These interim findings, emphasizing the clarity brought by looking at automation through the lens of work activities as opposed to jobs, are in no way intended to diminish the pressing challenges and risks that must be understood and managed. Clearly, organizations and governments will need new ways of mitigating the human costs, including job losses and economic inequality, associated with the dislocation that takes place as companies separate activities that can be automated from the individuals who currently perform them.
Other concerns center on privacy, as automation increases the amount of data collected and dispersed. The quality and safety risks arising from automated processes and offerings also are largely undefined, while the legal and regulatory implications could be enormous. To take one case: who is responsible if a driverless school bus has an accident?
Nor do they yet have a definitive perspective on the likely pace of transformation brought by workplace automation. Critical factors include the speed with which automation technologies are developed, adopted, and adapted, as well as the speed with which organization leaders grapple with the tricky business of redefining processes and roles. These factors may play out differently across industries.
Those where automation is mostly software based can expect to capture value much faster and at a far lower cost. (The financial-services sector, where technology can readily manage straight-through transactions and trade processing, is a prime example.) On the other hand, businesses that are capital or hardware intensive, or constrained by heavy safety regulation, will likely see longer lags between initial investment and eventual benefits, and their pace of automation may be slower as a result.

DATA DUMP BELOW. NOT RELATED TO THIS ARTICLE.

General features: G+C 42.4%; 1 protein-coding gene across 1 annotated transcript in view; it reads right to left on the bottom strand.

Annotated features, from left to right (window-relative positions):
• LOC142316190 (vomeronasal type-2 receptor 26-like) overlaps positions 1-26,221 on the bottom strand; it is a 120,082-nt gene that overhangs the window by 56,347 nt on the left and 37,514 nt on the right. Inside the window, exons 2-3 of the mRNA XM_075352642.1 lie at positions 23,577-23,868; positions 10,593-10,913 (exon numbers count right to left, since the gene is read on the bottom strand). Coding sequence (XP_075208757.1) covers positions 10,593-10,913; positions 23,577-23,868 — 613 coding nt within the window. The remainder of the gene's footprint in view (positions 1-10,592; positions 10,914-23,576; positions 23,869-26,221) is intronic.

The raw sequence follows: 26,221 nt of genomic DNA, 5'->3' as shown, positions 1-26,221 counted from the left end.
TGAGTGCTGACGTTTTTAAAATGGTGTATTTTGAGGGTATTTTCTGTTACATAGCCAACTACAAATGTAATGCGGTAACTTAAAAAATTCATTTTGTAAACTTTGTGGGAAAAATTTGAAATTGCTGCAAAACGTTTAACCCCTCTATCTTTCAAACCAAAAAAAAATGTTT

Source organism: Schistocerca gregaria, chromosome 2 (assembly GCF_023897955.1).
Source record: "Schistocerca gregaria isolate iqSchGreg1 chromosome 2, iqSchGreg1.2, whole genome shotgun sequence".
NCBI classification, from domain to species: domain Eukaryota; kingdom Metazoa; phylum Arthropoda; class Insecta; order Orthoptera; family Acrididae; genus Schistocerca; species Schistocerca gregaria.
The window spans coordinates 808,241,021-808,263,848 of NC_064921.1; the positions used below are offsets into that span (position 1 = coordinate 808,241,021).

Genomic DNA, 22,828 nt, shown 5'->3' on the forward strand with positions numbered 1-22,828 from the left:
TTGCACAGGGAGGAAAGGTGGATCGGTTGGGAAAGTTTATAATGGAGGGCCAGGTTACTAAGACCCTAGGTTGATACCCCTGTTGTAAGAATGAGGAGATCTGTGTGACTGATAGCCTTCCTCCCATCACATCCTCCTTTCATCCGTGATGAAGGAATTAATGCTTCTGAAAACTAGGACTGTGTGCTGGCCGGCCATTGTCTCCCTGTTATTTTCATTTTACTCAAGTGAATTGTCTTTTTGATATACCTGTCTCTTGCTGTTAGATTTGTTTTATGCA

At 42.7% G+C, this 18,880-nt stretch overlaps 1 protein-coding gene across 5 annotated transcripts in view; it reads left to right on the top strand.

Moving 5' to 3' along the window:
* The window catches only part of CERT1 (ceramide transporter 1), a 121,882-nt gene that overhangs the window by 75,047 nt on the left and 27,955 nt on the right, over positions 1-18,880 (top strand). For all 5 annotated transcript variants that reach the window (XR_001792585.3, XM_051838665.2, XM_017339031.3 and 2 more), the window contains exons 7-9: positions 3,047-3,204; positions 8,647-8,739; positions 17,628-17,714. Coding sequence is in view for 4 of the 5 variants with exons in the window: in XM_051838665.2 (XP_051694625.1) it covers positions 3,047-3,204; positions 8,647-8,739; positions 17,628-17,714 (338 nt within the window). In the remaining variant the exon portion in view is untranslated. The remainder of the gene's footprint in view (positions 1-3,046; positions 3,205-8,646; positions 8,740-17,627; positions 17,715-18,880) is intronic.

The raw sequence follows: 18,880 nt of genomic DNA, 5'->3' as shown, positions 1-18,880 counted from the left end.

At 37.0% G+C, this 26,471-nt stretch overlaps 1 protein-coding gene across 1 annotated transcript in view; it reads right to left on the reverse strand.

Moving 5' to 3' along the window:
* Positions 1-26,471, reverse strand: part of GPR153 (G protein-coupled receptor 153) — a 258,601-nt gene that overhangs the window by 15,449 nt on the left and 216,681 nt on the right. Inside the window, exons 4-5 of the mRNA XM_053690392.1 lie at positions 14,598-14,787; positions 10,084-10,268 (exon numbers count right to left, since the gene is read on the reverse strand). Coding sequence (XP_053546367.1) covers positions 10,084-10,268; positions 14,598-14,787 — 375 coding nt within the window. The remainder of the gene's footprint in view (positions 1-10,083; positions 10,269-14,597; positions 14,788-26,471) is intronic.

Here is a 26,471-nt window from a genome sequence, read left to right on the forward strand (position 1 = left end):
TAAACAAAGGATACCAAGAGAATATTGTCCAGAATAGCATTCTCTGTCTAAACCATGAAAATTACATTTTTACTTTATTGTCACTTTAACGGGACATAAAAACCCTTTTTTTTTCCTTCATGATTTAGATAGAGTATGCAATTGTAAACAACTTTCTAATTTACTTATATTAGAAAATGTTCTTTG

All this points to new top-management imperatives: keep an eye on the speed and direction of automation, for starters, and then determine where, when, and how much to invest in automation. Making such determinations will require executives to build their understanding of the economics of automation, the trade-offs between augmenting versus replacing different types of activities with intelligent machines, and the implications for human skill development in their organizations.
The degree to which executives embrace these priorities will influence not only the pace of change within their companies, but also to what extent those organizations sharpen or lose their competitive edge.
So, we need to be wary of too grand claims about how technology and robots will be eliminating us all; or how there will not be enough jobs to go around. The past four decades suggest that we do not see clearly more than a short time out in the labor market.